It was quite charming and I chuckled throughout—until about the last 30 seconds when (SPOILER ALERT FOR PADDINGTON 2) Paddington opens the front door to find his beloved elderly aunt on the doorstep, flown all the way from Peru to see him after a long time apart, and they hug each other tenderly. And just like that, I was in a flood of tears.
It’s been over a year since Jeremy and I have seen our families. We last saw my parents, and my brother and sister-in-law, and our little niece in mid-December 2019. We last saw Jeremy’s mom a week later, when we spent Christmas in Ireland. We all regularly video chat with each other, but the last time we arrived on a family doorstep and gave each other a hug was 13 months ago. For some families that span of time is normal, I guess. But not for us.
Yesterday was the one-year anniversary of the start of the Wuhan lockdown. I remember being bewildered at the time, wondering how you “lock down” a city of 11 million people. Like, people just can’t leave their houses? How does that even work? How do you live? Well, now I know. The first American case of COVID had been reported three days before, and the first European case was reported the day after. The UK dragged its feet on doing anything about it, while in the US the then-president actively played the whole thing down: “we have it totally under control”, “it’s going to be fine”, “we’re in very good shape,” “it’s a problem that’s going to go away,” “one day, it’s like a miracle, it will disappear.” Oh, and not forgetting: “the Democrats are politicizing the coronavirus. … And this is their new hoax.”
The “hoax” has now killed 400,000 Americans, and the US will probably hit the half-million mark in the coming month. The UK has followed suit, with nearly 100,000 deaths in total and over a thousand people currently dying of the coronavirus daily. That’s the equivalent of everyone on our street and the 9 similar streets around us all dying in the space of a day, every day. For comparison: on average, about 450 people die of cancer and about 460 people die of heart disease here each day. Those are obviously terrible numbers, too. The difference is that while there’s really only so much you can do to avoid cancer and heart disease, there’s quite a lot you can do to avoid catching or transmitting COVID-19. And for the past year, both my country of birth and my country of residence have done a piss-poor job of helping people to do those things.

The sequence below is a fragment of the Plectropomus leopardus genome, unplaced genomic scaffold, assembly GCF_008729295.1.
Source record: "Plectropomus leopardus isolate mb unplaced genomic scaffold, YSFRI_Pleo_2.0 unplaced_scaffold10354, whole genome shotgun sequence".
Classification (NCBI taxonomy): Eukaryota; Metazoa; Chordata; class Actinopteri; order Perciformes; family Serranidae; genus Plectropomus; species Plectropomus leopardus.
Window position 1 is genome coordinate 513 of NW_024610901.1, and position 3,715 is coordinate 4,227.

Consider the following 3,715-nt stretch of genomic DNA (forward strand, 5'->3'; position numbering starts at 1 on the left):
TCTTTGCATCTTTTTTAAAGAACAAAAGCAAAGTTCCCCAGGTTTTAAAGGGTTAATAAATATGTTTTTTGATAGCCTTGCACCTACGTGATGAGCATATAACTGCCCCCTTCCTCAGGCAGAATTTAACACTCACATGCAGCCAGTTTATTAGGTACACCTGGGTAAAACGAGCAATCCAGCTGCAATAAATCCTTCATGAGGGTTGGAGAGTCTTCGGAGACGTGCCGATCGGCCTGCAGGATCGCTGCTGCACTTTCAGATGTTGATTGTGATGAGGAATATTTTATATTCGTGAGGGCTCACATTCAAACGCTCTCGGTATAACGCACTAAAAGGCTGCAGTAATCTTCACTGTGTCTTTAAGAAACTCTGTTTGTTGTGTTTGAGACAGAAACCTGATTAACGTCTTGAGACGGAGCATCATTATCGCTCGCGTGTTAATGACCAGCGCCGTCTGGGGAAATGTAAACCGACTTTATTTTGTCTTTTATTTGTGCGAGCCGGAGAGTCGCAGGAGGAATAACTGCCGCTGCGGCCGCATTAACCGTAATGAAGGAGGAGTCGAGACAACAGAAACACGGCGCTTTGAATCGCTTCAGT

Jeremy and I were talking a while back about how other countries had handled the pandemic so much better, and I started to say something like, “Well, New Zealand has the advantage of being an island”—and then I caught myself, because obviously WE ALSO LIVE ON AN ISLAND. The UK could have been stricter about closing its borders, and testing and quarantining incoming travelers, and rigorously testing and tracing inside the country, and locking down sooner, and making sure key workers had the protections they needed to stay safe, and encouraging people to wear masks, and not sending totally mixed messages about whether we should stay home and save lives or spend time in bars and restaurants, and generally just not being a day late and a dollar short in every damn thing.
But here we are. A year on, and the virus is still rampaging, now in new and more contagious variants. Record numbers of people in the US and UK are testing positive, record numbers are hospitalized, record numbers are dying. The vaccines are getting rolled out, but only stutteringly, and they’re not a silver bullet. And in any case, Jeremy and I are (rightly) way down the priority list for vaccination. All we can do right now is what we’ve been doing since March: staying home and saving lives. Our own included.
And I’m so angry and sad because it didn’t have to be this way. There is a parallel world (I believe it’s actually called Taiwan) in which the US and the UK took the virus seriously from start, consistently implemented the right measures, and supported their citizens in doing the right things instead of giving them no guidance at all or, even worse, mocking them for doing the right things and goading them into doing the wrong things. In that world, half a million Americans and Brits haven’t died of COVID-19. In that world, Jeremy and I could spend time with friends and play music with people, and I wouldn’t lie awake in panic in the middle of the night wondering when we will ever be able to safely visit our families again.
But in this world, I won’t be hugging anyone but Jeremy anytime soon.